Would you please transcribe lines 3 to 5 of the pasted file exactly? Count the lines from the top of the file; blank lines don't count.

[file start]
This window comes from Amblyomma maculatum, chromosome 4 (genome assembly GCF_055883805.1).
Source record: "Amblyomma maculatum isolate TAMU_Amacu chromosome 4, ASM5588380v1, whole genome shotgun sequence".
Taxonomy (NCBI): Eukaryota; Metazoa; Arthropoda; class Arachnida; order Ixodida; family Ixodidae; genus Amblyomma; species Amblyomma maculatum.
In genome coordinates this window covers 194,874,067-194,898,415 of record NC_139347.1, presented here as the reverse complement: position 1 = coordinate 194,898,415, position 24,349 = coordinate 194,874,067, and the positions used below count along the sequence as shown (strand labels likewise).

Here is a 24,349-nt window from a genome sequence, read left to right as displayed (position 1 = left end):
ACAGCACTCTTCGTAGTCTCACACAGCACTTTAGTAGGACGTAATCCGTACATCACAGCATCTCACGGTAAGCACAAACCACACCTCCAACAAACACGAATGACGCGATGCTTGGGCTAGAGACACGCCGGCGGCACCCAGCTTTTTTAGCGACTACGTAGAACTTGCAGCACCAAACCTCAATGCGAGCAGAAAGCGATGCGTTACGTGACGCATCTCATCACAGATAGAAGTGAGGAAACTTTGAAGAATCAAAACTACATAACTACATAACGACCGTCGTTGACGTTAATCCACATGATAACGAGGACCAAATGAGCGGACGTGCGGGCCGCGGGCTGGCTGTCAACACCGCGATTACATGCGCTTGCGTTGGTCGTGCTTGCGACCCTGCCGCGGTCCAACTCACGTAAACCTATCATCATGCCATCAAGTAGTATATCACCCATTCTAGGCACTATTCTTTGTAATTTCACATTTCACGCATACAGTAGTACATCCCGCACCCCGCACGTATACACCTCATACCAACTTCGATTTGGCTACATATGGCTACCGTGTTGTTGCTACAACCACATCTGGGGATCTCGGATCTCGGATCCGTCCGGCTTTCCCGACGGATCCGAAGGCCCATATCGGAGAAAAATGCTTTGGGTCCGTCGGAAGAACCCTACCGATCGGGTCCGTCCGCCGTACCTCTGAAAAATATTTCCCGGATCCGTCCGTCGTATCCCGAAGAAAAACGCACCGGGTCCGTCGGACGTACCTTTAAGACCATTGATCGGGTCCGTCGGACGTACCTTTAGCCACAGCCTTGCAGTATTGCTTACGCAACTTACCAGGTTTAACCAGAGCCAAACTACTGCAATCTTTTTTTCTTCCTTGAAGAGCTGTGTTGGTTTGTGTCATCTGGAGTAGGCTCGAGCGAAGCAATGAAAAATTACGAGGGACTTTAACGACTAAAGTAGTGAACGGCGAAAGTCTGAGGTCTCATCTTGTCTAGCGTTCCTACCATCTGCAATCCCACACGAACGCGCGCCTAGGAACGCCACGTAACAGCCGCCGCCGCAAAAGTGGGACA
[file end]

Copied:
Taxonomy (NCBI): Eukaryota; Metazoa; Arthropoda; class Arachnida; order Ixodida; family Ixodidae; genus Amblyomma; species Amblyomma maculatum.
In genome coordinates this window covers 194,874,067-194,898,415 of record NC_139347.1, presented here as the reverse complement: position 1 = coordinate 194,898,415, position 24,349 = coordinate 194,874,067, and the positions used below count along the sequence as shown (strand labels likewise).

Here is a 24,349-nt window from a genome sequence, read left to right as displayed (position 1 = left end):